Policies determine what actions on a resource are permitted for a given actor.
You can specify an actor using the code api via the
actor option, like so:
MyApp.MyApi.read(MyResource, actor: current_user)
Before we jump into the guide, it is critical to understand that the policy code doesn’t actually do anything in the classic sense. It simply builds up a set of policies that are stored for use later. The checker that reads those policies and authorizes requests may run all, some of, or none of your checks, depending on the details of the request being authorized.
To see what checks are built-in, see
Every policy that applies must pass for a given request.
For example, a policy might have a condition
action_type(:read) and another one might
have a condition like
If both apply (i.e an admin is using a read action), then both policies must pass.
A policy can produce one of three results:
:unknown is treated the same as a
A policy contains checks, which determine whether or not the policy passes for a given request.
A bypass policy is just like a policy, except if a bypass passes, then other policies after it do not need to pass. This can be useful for writing complex access rules, or for a simple rule like “an admin can do anything”.
Checks, like policies, evaluate from top to bottom. A check can produce one of three results, the same that a policy can produce. While checks are not necessarily evaluated in order, they logically apply in that order, so you may as well think of it in that way. It can be thought of as a simple step-through algorithm.
For each check, starting from the top:
Run the check.
If it returns
:authorized, the policy is
If it returns
:forbidden, the policy is
If it returns
:unknown, the next check down is checked
- If it returns
Most checks won’t return a status, but instead return a “filter”. Filter checks are applied to the query that is being run, and then the rest of the checks are run. In general, all checks should be filter checks or simple checks.
Lets start with the simplest policy set:
policies do policy always() do authorize_if always() end end
Here, we have a single policy. The first argument to
policy is the “condition”. If the condition is true,
then the policy applies to the request. If a given policy applies, then one of the checks inside the policy must authorize that policy. Every policy that applies to a given request must each be authorized for a request to be authorized.
Within this policy we have a single check, declared with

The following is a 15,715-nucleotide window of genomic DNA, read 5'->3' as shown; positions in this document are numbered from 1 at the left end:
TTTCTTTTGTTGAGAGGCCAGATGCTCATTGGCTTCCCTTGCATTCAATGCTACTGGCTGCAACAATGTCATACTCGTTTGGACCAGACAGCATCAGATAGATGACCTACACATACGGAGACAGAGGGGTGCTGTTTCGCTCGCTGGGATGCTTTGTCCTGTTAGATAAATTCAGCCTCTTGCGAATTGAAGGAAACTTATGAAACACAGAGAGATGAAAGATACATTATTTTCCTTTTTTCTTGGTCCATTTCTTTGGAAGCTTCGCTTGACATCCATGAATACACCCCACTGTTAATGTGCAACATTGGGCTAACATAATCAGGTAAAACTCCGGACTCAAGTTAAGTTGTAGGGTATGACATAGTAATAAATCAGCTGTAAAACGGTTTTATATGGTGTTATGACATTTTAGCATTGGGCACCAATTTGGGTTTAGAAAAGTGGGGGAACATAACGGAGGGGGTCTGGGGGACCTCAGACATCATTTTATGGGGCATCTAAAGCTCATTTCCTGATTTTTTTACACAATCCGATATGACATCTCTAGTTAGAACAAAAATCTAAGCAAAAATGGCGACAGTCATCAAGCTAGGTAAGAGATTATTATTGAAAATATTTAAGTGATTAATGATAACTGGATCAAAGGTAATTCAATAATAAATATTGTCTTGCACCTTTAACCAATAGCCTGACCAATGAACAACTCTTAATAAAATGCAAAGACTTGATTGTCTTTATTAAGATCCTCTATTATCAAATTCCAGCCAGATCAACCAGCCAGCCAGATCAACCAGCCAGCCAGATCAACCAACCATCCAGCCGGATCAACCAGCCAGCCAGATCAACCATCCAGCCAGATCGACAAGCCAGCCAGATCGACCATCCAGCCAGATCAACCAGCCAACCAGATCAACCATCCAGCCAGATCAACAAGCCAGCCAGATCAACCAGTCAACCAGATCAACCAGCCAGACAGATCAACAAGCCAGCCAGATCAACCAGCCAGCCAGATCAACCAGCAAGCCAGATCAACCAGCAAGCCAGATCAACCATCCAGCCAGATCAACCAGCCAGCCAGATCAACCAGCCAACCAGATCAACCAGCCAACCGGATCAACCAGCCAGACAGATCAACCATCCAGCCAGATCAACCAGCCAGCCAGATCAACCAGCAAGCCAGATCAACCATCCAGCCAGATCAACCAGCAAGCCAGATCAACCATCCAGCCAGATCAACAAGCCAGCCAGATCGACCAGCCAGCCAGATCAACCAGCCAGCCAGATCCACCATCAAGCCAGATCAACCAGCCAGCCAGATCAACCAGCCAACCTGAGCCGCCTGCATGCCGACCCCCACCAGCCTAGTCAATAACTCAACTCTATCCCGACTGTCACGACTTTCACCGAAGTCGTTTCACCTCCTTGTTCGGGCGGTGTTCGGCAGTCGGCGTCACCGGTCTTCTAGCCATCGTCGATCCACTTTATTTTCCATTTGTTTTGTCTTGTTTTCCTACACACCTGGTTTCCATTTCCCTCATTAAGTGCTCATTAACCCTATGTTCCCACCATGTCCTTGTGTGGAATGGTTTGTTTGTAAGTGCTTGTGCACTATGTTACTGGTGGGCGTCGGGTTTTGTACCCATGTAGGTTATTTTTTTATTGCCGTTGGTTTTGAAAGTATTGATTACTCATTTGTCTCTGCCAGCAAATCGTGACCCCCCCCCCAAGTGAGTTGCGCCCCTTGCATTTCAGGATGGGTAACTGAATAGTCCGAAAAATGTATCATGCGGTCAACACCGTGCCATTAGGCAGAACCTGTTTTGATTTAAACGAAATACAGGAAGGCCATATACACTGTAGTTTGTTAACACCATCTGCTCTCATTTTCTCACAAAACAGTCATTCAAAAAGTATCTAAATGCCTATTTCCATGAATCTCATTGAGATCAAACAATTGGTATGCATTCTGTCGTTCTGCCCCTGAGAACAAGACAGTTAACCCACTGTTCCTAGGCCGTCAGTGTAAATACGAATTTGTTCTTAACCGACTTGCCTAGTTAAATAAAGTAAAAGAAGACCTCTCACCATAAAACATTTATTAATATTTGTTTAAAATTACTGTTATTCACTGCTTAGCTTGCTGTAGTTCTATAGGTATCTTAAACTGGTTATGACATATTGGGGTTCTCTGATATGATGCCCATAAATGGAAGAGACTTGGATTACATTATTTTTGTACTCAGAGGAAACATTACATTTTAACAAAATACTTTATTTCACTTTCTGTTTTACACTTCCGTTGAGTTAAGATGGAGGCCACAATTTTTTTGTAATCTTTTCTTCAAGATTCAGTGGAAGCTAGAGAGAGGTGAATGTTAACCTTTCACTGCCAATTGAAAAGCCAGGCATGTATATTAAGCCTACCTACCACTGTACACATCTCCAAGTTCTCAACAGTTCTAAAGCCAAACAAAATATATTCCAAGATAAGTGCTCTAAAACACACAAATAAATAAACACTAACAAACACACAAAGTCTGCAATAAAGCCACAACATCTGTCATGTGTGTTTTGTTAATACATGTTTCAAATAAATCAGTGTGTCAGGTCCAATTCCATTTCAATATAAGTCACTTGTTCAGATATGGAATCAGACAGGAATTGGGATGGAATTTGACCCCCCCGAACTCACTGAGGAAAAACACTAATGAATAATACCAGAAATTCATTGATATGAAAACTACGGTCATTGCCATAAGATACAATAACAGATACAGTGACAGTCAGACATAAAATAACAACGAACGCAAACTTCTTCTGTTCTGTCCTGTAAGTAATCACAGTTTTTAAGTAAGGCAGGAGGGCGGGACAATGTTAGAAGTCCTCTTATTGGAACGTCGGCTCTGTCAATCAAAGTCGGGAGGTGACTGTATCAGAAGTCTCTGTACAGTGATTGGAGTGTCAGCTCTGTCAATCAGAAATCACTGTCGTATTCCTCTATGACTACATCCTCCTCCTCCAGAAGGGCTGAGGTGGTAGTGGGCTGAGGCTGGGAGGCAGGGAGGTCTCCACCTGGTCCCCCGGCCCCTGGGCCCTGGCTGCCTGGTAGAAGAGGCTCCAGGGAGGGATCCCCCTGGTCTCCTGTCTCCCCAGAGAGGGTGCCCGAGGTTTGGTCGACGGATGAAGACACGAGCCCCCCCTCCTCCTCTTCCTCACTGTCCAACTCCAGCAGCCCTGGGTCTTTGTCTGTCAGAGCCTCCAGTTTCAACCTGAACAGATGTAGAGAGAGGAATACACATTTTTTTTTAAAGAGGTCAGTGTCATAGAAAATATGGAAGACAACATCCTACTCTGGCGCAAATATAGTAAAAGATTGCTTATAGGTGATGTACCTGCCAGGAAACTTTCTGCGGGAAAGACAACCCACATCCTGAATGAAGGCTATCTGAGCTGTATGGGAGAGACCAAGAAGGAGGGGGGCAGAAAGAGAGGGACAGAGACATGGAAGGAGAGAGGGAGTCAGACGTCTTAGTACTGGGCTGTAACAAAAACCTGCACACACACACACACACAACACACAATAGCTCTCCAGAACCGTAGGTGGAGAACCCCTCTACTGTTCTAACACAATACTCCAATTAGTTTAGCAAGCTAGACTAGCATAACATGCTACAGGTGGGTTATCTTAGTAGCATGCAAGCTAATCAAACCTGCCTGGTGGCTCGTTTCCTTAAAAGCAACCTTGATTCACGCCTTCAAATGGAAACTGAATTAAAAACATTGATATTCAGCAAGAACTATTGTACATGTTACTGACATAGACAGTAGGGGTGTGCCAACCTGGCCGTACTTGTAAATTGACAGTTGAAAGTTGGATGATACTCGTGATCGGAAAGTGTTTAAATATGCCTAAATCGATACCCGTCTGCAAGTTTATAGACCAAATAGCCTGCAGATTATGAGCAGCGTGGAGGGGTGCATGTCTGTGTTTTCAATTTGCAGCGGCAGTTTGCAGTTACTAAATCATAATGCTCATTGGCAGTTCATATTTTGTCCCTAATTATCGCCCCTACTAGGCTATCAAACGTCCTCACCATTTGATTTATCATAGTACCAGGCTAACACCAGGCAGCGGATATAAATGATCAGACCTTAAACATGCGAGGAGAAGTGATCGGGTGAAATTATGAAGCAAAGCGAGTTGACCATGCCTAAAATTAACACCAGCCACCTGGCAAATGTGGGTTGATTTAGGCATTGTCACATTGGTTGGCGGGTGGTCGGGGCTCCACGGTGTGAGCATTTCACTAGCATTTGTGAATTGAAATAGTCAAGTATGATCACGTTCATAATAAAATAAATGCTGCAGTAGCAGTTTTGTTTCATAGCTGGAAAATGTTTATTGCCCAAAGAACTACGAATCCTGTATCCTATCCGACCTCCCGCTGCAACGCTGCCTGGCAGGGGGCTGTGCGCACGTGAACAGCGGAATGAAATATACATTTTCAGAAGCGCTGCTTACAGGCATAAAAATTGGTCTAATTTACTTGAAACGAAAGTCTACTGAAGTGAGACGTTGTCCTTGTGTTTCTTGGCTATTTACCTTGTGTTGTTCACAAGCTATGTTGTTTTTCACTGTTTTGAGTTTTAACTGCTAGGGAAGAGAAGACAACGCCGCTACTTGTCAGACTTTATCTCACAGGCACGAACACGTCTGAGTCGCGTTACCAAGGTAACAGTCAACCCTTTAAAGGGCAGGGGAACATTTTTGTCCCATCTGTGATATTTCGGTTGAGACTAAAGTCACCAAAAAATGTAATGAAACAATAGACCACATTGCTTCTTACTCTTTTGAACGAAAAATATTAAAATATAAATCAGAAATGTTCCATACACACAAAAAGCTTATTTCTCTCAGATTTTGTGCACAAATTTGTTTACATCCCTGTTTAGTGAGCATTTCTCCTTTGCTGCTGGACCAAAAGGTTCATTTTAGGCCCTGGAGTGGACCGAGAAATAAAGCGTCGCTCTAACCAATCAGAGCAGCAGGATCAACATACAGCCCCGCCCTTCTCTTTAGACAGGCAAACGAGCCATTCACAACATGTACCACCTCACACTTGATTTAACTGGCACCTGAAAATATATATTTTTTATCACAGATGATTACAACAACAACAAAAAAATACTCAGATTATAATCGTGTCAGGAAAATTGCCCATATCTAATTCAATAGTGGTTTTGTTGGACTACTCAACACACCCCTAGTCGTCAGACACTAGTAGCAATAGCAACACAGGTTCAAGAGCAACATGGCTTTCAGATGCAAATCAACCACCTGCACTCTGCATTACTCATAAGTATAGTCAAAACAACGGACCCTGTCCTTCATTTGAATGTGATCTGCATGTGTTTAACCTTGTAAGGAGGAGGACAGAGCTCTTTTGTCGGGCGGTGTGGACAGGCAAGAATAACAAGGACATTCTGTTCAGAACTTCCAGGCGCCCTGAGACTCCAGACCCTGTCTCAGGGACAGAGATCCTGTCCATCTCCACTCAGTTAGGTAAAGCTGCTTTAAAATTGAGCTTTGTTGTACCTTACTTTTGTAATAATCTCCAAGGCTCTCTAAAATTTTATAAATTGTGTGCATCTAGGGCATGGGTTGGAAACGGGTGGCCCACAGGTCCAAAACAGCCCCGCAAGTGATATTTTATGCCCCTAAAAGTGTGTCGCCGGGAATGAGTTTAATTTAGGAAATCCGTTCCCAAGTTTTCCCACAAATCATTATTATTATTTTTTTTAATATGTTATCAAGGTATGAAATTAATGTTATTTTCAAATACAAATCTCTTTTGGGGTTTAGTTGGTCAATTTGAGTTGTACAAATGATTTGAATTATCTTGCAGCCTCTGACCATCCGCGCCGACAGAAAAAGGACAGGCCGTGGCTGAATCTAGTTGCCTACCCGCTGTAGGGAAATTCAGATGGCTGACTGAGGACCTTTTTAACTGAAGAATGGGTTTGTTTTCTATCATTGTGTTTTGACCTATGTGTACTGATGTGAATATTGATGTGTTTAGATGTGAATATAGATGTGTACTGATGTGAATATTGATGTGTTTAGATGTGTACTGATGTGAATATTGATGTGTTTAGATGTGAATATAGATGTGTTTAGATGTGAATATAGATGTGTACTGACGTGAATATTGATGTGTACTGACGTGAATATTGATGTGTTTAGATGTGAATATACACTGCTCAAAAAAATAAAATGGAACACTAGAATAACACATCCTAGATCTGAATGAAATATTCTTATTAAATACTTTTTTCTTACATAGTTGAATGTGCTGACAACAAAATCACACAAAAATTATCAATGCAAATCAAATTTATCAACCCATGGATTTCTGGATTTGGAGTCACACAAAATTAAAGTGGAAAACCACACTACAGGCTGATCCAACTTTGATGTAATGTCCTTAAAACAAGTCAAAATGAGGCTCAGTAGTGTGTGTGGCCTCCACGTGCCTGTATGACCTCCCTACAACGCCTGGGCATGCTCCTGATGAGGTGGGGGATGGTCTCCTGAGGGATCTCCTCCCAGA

authorize_if. Checks logically apply from top to bottom, based on their check type. In this case, we’d read the policy as “this policy always applies, and authorizes always”.
There are four check types, all of which do what they sound like they do:
authorize_if- if the check is true, the policy is authorized.
authorize_unless- if the check is false, the policy is authorized.
forbid_if- if the check is true, the policy is forbidden.
forbid_unless- if the check is false, the policy is forbidden.
In each case, if the policy is not authorized or forbidden, the flow moves to the next check.
In this example, we use some of the provided built in checks.
policies do # Anything you can use in a condition, you can use in a check, and vice-versa # This policy applies if the actor is a super_user # Additionally, this policy is declared as a `bypass`. That means that this check is allowed to fail without # failing the whole request, and that if this check *passes*, the entire request passes. bypass actor_attribute_equals(:super_user, true) do authorize_if always() end # This will likely be a common occurrence. Specifically, policies that apply to all read actions policy action_type(:read) do # unless the actor is an active user, forbid their request forbid_unless actor_attribute_equals(:active, true) # if the record is marked as public, authorize the request authorize_if attribute(:public, true) # if the actor is related to the data via that data's `owner` relationship, authorize the request authorize_if relates_to_actor_via(:owner) end end
A simple way to define a policy is by using
expr/1 in the policy. For example:
authorize_if expr(exists(role, name == "owner"))
Keep in mind that, for create actions, many
expr/1 checks won’t make sense, and may return